What are some of your hobbies? What do you do in your free time?

I cherish every moment I get to spend alone. I enjoy photography, drawing and being active. Two years ago took a plunge and enrolled in a yoga teacher training program and immediately started teaching at the campus gym when I got my certification. I taught a 7 am course and tried to help fellow students and undergraduates feel good about being dedicated to their health and setting aside time for quiet reflection. It was a very rewarding experience!


What’s a fun fact about you?

I learned to windsurf in the Gunpowder River where I live and pilot a Cessna 172 aircraft so I can attempt to intuitively understand aerodynamic forces and how they dynamically interact with lifting surfaces like sails and wings. At least that’s what I tell myself…

Grad Member Spotlight: Jordan Rutledge

8 Aug 2016

Jordan Rutledgeheadframe

MS candidate, Materials and Metallurgical Engineering, expected summer 2016

Colorado School of Mines

Jordan says she is, “lucky to be a member of the largest SWE collegiate chapter here at the Colorado School of Mines.” She says her favorite events to be involved with have been Up ‘Til Dawn to raise money for St. Jude Children’s Research and Girl Scout Badge Day. Jordan has also been involved with Evening with Industry, where students get to meet and have dinner with female mentors just before Career Day on campus. During graduate school, Jordan volunteered with the Denver School of Science and Technology, a specialized STEM middle school that focuses on underprivileged students in Denver, where she was a science and math tutor and mentored several science fair projects. Jordan has also served as the Vice President for her department’s graduate women’s group, WiMMN (Women in Metallurgical and Materials Engineering, Materials Science, and Nuclear). This club welcomes all graduate students and focuses on a wide range of graduate life including professional development, career planning, financial planning, stress management.
Jordan has been awarded the Mary and Charles Cavanaugh Memorial Award, the H.L. Hazen Award in Process Metallurgy, the Most Outstanding Service Award Blue Key, and placed 3rd in the poster competition at the 2016 Society of Mining Metallurgy and Exploration Annual Conference. Congratulations, Jordan, on all your accomplishments! Keep up the great work!
What is your degree program (MS/PhD, department)? When do you expect to graduate?
I’m completing a Masters of Science in Materials and Metallurgical Engineering in the Kroll Institute for Extractive Metallurgy. I expect to finish my thesis and graduate in the summer of 2016.
Give a brief explanation of your research.
My research is on using tannins as a depressant for copper sulfide flotation applications. Copper metal is primarily produced from ore, where it is mined, crushed, put through a flotation circuit, smelted, and finally refined into pure copper. Flotation is the process where the copper is first concentrated, and it’s best described as a bubble bath for minerals. In the flotation cell the ore is introduced with chemicals and air, and is agitated. Different types of reagents (collectors, depressants, modifiers, frothers) are used to create the perfect conditions for separating copper from the rest of the minerals. With the right collector, the valuable copper minerals will become hydrophobic and cling to air bubbles going to the surface. Depressants like tannins are used to depress other minerals in the ore.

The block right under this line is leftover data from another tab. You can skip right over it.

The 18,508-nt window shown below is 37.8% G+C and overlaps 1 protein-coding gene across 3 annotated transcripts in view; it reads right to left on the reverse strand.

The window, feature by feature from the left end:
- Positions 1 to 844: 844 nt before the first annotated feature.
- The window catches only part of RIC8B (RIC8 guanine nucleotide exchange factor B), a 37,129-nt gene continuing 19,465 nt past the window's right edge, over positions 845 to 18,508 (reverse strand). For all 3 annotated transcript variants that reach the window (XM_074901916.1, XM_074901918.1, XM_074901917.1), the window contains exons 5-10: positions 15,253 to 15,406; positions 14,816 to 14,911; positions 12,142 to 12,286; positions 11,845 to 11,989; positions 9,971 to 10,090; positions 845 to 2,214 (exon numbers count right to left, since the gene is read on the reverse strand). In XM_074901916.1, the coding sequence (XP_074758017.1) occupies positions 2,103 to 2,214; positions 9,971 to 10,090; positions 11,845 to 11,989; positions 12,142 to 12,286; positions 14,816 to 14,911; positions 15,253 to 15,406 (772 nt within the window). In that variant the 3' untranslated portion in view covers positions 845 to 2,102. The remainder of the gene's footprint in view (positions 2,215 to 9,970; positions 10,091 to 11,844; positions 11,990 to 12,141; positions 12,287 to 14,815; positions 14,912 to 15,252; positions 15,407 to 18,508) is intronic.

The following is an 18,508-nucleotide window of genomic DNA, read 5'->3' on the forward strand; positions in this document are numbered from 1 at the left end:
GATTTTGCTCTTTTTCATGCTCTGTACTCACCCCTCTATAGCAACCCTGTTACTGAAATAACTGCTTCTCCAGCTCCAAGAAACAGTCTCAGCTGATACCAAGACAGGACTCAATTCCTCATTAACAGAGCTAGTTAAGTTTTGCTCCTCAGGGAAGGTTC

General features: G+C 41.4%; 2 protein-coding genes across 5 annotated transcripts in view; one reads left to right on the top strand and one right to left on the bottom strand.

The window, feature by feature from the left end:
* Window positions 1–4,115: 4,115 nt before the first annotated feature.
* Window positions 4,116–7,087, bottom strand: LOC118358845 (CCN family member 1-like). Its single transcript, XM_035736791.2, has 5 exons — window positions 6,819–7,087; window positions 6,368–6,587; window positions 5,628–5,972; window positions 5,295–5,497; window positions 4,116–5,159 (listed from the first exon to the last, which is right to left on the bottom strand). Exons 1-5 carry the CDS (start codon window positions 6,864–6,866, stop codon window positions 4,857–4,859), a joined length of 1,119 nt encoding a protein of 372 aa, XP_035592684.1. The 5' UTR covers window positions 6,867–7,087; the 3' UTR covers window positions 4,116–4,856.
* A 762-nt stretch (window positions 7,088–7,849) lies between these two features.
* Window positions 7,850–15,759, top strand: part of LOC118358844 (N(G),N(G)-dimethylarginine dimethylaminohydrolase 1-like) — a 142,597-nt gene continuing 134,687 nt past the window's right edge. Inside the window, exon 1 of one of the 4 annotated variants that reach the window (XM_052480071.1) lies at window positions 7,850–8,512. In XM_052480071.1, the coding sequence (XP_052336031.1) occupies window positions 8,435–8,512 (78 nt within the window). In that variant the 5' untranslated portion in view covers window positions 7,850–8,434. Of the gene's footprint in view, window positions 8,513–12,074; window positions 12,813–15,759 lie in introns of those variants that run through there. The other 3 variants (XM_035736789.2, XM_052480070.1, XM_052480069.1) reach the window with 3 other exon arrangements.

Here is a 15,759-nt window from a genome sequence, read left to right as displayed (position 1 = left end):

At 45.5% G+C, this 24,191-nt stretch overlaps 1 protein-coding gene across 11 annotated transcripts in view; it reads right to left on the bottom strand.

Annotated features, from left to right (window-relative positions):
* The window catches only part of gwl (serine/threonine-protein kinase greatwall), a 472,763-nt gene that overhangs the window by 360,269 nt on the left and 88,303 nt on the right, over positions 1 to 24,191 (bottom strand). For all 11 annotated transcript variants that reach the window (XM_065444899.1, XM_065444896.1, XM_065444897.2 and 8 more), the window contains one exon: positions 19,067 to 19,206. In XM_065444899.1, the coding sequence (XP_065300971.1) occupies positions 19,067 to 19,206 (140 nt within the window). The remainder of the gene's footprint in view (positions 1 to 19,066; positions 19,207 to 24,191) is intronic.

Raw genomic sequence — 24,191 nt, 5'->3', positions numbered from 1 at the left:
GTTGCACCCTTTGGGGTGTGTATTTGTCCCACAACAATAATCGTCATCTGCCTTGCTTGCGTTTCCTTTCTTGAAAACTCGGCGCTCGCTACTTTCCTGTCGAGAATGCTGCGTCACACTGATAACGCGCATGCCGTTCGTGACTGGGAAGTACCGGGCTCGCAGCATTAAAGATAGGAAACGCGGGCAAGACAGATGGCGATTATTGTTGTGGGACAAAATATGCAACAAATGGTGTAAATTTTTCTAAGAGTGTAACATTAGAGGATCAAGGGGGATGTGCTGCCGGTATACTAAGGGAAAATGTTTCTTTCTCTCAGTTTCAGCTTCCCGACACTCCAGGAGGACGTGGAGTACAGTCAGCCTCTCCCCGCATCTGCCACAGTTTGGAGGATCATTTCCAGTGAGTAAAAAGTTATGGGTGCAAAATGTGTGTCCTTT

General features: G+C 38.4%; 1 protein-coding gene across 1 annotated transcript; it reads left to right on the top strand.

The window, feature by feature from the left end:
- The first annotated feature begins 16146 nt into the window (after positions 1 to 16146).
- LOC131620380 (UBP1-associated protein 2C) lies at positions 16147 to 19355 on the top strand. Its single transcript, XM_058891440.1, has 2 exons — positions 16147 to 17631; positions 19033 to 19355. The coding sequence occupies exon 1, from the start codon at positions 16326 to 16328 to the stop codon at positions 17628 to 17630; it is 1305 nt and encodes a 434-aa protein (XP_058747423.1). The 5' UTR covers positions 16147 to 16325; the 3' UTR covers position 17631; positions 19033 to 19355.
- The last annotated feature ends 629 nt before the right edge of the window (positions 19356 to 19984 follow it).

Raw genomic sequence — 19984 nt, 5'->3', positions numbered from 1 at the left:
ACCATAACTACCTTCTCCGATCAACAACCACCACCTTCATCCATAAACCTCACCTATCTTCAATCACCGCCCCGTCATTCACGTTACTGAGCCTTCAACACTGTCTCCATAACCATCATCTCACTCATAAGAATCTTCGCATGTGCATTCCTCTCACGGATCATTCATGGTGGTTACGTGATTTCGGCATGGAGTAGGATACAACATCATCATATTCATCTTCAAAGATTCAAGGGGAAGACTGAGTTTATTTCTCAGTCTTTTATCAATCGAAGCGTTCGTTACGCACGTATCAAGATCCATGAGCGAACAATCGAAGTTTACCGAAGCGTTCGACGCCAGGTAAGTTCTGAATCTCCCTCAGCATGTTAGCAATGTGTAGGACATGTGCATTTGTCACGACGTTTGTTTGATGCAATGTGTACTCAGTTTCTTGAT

What do you hope to do with your degree? What are your career goals?
I will be working for Silvateam, the company that sponsored my thesis, as a technical support and sales associate.  This job will let me visit mines around the world and apply tannins to different operations. Ultimately I would like to have a teaching position at some point in my career, but for now I’m eager to learn and explore the field.
What are some of your hobbies? What do you do in your free time?
I grew up in Colorado and was lucky enough to start snow sports when I was young, so you’ll typically find me snowboarding all winter. I love to travel and take every opportunity to see somewhere new.
What’s a fun fact about you?
I’ve been to 5 continents and 26 countries, here’s to exploring!

Grad Member Spotlight: Astha Khanna

25 July 2016


Astha Khanna

PhD Student, Bioengineering, expected graduation May 2017

Clemson University


Astha has served as the professional Outreach chair of the Society of Women Engineers for the academic year 2015-16. During her tenure, she was very actively involved in raising around $600 to sponsor registration fee and travel of Clemson SWE members to attend the WE15. Astha was involved in organizing info-sessions conducted by representatives from GE Healthcare and Deloitte consulting on tailoring resumes and preparing for co-ops, internships and full-time positions. Astha has served as the Vice-President of the Clemson Bioengineering Society as well mentoring Bioengineering undergraduates in designing biomedical devices.

Astha has served also as the President of the International Student Association at Clemson University for the academic year 2015-16 for which she conducted dialogue sessions to address the academic and professional needs and concerns of graduate population at Clemson. As President, she organized the sponsorship of 10 female graduate students at Clemson to attend the Women’s Leadership Conference. held at Clemson in Feb 2015.